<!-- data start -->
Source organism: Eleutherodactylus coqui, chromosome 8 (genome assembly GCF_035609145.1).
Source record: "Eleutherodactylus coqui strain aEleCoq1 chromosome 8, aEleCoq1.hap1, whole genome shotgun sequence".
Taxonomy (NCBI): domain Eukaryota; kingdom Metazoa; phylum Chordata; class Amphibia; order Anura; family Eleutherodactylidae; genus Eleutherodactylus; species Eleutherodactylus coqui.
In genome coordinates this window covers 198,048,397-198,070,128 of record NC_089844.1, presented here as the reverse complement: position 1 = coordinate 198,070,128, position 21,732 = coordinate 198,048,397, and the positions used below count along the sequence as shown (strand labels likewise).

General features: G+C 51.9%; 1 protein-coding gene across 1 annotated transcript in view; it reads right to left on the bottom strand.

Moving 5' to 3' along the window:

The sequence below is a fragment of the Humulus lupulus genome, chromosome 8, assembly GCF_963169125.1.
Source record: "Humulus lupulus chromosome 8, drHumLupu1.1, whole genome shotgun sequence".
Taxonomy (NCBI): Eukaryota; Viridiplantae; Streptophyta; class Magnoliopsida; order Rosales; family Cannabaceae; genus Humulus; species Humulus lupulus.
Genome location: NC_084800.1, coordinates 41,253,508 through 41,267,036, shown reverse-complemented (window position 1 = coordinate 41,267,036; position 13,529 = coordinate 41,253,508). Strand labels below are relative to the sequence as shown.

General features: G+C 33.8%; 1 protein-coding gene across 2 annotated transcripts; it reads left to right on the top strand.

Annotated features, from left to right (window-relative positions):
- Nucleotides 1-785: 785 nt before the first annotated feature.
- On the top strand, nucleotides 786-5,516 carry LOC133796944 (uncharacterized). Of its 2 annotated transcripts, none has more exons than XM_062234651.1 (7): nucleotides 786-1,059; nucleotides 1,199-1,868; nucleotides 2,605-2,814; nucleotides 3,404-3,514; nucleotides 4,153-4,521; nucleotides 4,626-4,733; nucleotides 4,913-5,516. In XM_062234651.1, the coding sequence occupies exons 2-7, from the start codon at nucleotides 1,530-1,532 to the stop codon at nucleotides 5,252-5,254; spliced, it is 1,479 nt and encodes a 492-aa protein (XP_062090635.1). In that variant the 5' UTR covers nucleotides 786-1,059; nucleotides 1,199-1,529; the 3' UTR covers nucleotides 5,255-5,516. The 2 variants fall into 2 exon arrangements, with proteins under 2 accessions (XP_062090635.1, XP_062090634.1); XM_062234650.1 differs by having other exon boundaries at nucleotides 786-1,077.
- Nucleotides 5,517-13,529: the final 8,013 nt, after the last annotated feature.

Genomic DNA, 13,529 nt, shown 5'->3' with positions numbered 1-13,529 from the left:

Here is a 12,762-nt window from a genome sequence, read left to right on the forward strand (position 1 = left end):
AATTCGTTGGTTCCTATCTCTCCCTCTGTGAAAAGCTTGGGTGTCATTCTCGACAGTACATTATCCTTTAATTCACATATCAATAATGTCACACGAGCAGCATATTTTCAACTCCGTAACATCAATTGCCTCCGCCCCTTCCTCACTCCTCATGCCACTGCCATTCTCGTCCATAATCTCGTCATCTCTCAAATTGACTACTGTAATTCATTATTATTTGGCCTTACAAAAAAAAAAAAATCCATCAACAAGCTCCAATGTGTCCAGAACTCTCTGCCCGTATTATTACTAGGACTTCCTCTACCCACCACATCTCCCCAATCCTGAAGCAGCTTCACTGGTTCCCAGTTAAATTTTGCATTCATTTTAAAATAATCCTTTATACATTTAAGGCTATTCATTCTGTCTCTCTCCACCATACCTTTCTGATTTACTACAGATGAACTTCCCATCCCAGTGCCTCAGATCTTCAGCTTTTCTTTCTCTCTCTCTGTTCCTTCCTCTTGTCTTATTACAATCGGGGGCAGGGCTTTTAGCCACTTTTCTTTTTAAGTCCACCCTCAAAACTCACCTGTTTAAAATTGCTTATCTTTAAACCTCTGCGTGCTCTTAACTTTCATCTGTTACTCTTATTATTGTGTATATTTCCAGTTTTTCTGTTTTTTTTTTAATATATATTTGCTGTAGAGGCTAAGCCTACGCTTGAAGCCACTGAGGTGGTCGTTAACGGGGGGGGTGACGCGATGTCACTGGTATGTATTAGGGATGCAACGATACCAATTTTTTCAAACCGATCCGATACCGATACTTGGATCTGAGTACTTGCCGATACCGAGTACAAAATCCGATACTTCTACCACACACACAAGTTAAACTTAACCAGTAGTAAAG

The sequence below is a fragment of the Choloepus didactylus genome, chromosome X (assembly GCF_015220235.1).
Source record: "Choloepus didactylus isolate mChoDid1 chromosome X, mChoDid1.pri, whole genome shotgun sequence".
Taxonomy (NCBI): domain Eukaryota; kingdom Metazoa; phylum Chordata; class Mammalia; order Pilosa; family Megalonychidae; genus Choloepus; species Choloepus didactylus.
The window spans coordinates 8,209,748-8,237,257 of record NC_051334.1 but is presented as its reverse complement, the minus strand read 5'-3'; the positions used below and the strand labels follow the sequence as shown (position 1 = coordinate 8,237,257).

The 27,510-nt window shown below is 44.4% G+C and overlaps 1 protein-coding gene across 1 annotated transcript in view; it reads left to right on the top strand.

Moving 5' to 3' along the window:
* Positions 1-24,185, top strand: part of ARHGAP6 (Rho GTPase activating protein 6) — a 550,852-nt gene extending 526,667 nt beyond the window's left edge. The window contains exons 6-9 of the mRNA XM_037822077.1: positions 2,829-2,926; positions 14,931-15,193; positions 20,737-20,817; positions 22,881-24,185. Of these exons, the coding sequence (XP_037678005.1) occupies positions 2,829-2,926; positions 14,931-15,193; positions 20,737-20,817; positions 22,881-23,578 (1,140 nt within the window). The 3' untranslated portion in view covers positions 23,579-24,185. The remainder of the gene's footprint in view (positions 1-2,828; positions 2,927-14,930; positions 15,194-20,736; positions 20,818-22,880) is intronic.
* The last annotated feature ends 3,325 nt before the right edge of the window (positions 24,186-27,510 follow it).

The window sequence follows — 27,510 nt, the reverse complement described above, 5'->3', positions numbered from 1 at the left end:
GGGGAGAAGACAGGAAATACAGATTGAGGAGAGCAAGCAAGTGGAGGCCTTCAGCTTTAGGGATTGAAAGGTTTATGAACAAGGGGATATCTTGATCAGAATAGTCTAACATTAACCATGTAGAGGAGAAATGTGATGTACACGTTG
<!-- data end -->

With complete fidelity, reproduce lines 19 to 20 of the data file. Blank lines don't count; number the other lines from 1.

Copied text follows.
The sequence below is a fragment of the Choloepus didactylus genome, chromosome X (assembly GCF_015220235.1).
Source record: "Choloepus didactylus isolate mChoDid1 chromosome X, mChoDid1.pri, whole genome shotgun sequence".